My first novel had been published four years ago and exploded onto the crime fiction scene (my publisher’s words, not mine) and high onto the bestseller list where it stayed for months. And I was introduced to the concept of a book a year—something Max and my editors insisted on as being of paramount importance. Since then people had taken extreme notice of me. They watched what I was writing next, and learned to deduce how quickly I was writing it. They watched me at events. Online. They watched like hawks. They bombarded me with messages on social media. I even had one fan, so far unidentified, who had located the house in which Dan and I rented our flat – a modest building in a graffiti- and coffee-shop-speckled neighbourhood of Bristol – and left gifts on the doorstep.
        The presents weren’t really for me, though. The heroine of my novels was Detective Sergeant Eliza Grey. She was based on my childhood imaginary friend. (Write what you know, they say, and I did). People were mad for Eliza and those gifts were for her. They included Eliza’s favourite condiment (cloudberry jam – discovered when she was on secondment to a case in Oslo in Book 2) and her favourite beverage (a caffeinated energy drink). They made me uneasy, I won’t lie, however well-intentioned they were. I asked Dan to get rid of them. They felt like an intrusion into my private life.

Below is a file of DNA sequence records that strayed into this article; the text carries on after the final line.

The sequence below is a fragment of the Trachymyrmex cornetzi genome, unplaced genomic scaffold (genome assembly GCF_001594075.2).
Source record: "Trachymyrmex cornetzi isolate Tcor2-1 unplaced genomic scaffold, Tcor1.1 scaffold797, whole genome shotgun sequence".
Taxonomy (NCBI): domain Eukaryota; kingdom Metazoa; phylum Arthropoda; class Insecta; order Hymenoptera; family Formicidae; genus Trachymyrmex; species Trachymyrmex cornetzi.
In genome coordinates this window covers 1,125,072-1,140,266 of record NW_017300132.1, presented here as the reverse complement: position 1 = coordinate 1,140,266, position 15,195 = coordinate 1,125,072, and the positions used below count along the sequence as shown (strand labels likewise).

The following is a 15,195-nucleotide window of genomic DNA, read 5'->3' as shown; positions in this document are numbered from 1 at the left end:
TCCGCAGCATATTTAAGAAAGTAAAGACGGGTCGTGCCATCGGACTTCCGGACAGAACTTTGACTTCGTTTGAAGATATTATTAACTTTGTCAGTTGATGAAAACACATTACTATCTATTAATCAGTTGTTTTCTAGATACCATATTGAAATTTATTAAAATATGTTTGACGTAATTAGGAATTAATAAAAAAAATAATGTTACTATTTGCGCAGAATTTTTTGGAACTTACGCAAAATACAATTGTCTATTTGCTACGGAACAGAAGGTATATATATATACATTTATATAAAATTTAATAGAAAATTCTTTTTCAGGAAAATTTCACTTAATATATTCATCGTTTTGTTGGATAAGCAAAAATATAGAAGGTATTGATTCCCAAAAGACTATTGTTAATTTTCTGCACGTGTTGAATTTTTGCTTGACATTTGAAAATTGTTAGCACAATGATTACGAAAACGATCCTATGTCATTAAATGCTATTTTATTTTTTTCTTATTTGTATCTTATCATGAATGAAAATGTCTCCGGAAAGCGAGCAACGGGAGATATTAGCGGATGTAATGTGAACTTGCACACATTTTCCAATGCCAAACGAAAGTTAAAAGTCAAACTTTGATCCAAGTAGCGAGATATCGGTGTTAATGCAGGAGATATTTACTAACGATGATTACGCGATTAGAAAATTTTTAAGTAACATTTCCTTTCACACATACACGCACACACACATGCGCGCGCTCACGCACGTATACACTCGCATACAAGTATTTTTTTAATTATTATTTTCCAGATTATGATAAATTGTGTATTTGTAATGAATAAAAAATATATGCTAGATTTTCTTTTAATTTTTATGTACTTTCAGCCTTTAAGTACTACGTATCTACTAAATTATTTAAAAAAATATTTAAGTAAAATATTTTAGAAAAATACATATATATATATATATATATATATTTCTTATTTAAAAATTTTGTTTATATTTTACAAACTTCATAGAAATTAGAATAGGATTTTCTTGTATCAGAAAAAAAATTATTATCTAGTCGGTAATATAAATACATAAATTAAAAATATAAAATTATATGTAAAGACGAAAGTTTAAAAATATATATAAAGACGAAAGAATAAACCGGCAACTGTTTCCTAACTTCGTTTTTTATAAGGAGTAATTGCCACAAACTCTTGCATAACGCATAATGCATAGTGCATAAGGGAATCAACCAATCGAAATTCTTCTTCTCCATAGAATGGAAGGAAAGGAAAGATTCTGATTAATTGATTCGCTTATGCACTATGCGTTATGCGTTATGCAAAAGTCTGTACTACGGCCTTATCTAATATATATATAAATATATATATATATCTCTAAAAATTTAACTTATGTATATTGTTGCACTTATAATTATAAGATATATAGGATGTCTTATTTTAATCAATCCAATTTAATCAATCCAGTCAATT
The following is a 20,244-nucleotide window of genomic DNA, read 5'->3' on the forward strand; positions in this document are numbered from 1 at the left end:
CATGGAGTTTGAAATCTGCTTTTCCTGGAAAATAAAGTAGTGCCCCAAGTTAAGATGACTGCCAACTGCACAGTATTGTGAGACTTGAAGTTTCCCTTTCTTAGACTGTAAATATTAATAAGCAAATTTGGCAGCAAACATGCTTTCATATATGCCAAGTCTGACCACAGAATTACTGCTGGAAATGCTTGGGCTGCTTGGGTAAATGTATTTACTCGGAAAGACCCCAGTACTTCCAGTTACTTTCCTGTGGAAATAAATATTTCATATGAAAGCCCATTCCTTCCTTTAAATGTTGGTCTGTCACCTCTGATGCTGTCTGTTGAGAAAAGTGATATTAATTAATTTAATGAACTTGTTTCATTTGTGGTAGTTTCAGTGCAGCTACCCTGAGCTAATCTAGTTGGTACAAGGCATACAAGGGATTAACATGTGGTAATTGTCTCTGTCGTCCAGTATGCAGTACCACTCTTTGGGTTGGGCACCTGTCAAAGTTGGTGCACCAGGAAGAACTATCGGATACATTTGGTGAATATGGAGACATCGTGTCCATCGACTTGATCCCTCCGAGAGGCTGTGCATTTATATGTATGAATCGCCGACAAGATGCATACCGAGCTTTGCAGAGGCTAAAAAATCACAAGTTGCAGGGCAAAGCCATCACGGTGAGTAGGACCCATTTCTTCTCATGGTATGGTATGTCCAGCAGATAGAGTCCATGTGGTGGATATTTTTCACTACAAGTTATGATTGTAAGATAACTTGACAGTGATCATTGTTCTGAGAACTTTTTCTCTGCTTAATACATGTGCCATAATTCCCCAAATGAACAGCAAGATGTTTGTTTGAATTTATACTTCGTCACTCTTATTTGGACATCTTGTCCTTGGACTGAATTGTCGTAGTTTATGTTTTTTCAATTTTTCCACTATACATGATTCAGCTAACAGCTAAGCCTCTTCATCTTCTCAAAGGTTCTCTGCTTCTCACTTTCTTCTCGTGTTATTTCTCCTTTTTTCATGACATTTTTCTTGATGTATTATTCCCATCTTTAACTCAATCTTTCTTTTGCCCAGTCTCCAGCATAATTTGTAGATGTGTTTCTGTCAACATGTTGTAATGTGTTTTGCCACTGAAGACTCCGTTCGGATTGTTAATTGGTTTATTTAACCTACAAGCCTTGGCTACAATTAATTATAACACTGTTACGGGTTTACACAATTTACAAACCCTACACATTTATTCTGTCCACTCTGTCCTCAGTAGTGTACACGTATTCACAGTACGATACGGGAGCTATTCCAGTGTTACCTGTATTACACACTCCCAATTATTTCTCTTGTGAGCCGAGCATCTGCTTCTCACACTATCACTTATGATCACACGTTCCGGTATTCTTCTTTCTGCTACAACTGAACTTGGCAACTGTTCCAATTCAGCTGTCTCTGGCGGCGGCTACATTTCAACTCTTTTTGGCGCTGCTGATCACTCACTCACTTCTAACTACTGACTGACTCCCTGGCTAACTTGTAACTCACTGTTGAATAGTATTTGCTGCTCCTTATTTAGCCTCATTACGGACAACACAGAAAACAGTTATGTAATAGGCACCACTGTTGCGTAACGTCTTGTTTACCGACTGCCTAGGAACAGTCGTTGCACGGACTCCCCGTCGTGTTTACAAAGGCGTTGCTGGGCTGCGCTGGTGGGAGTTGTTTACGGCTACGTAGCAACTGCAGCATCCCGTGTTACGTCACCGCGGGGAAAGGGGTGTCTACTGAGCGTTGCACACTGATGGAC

It had profoundly shocked me, how suddenly and completely I had become public property after the publication of my first Eliza book. I hadn’t anticipated it, and had I known it would happen, I might never have sent my novel out to literary agents in the first place. The minute I’d signed over the rights to that book, nobody cared that my natural inclination was to curl around my privacy as tightly as a woodlouse.
        My moment of alone-ness in the office was disappointing. Instead of basking in a sense of peaceful privacy (as opposed to the fraught loneliness which usually characterised my writing days) I could only see the mess.
        I’d shut myself in that room for weeks to get the book finished, working on a crazy schedule of late nights and dawn starts, sometimes a frenzy of typing in the early hours, interspersed with snatches of fractured sleep. My circadian rhythm had been more tarantella than waltz and it showed. Even my printer looked tired, its trays askew, fallen paper on the floor beneath it: a courtesan whose client has just left. She dreams of marrying him. (But I mustn’t personify my printer. What will you think of me?) The floor and coffee table were hardly visible beneath a townscape created from piles of printed drafts and research materials.
        ‘Should you really dump your stuff on an authentic Persian rug?’ Dan had asked from the doorway a few weeks ago, when the surfaces could no longer contain my belongings and they’d begun to creep onto the floor. I hadn’t thought of it. I was more used to soft furnishings from Ikea, we both were, it’s all we had ever known, but we were at a point where Dan was getting accustomed to the finer things in life and growing into the new wealth my books had brought us more quickly than I was. He had the time; I didn’t. My writing schedule saw to that. I couldn’t look up and see the change.